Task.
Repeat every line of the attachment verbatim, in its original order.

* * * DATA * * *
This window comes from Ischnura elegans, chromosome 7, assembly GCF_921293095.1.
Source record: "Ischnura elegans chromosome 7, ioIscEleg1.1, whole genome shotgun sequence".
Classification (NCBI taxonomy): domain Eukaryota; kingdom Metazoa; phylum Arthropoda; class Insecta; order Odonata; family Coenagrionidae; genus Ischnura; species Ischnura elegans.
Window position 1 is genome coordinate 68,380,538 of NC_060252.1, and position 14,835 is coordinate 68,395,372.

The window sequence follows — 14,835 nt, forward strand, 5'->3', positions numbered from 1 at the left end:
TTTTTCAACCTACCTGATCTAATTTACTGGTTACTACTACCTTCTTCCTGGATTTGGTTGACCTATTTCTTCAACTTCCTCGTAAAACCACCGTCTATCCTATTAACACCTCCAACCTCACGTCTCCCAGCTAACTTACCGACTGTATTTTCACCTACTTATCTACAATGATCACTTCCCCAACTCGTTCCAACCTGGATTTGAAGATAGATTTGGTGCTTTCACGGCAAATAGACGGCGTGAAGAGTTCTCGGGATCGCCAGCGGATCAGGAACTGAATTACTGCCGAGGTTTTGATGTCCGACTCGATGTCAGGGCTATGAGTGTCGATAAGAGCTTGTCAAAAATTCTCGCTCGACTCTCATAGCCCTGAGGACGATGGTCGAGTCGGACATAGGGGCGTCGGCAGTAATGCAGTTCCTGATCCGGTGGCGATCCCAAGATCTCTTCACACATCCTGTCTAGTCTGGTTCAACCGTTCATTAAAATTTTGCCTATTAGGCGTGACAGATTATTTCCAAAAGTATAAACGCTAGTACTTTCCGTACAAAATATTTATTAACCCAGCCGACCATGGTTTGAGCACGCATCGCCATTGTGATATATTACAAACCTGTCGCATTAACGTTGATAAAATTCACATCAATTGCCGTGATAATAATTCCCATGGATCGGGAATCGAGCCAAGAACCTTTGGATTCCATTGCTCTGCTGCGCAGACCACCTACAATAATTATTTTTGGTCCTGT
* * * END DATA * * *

This window comes from Ischnura elegans, chromosome 7, assembly GCF_921293095.1.
Source record: "Ischnura elegans chromosome 7, ioIscEleg1.1, whole genome shotgun sequence".
Classification (NCBI taxonomy): domain Eukaryota; kingdom Metazoa; phylum Arthropoda; class Insecta; order Odonata; family Coenagrionidae; genus Ischnura; species Ischnura elegans.
Window position 1 is genome coordinate 68,380,538 of NC_060252.1, and position 14,835 is coordinate 68,395,372.

The window sequence follows — 14,835 nt, forward strand, 5'->3', positions numbered from 1 at the left end:
TTTTTCAACCTACCTGATCTAATTTACTGGTTACTACTACCTTCTTCCTGGATTTGGTTGACCTATTTCTTCAACTTCCTCGTAAAACCACCGTCTATCCTATTAACACCTCCAACCTCACGTCTCCCAGCTAACTTACCGACTGTATTTTCACCTACTTATCTACAATGATCACTTCCCCAACTCGTTCCAACCTGGATTTGAAGATAGATTTGGTGCTTTCACGGCAAATAGACGGCGTGAAGAGTTCTCGGGATCGCCAGCGGATCAGGAACTGAATTACTGCCGAGGTTTTGATGTCCGACTCGATGTCAGGGCTATGAGTGTCGATAAGAGCTTGTCAAAAATTCTCGCTCGACTCTCATAGCCCTGAGGACGATGGTCGAGTCGGACATAGGGGCGTCGGCAGTAATGCAGTTCCTGATCCGGTGGCGATCCCAAGATCTCTTCACACATCCTGTCTAGTCTGGTTCAACCGTTCATTAAAATTTTGCCTATTAGGCGTGACAGATTATTTCCAAAAGTATAAACGCTAGTACTTTCCGTACAAAATATTTATTAACCCAGCCGACCATGGTTTGAGCACGCATCGCCATTGTGATATATTACAAACCTGTCGCATTAACGTTGATAAAATTCACATCAATTGCCGTGATAATAATTCCCATGGATCGGGAATCGAGCCAAGAACCTTTGGATTCCATTGCTCTGCTGCGCAGACCACCTACAATAATTATTTTTGGTCCTGT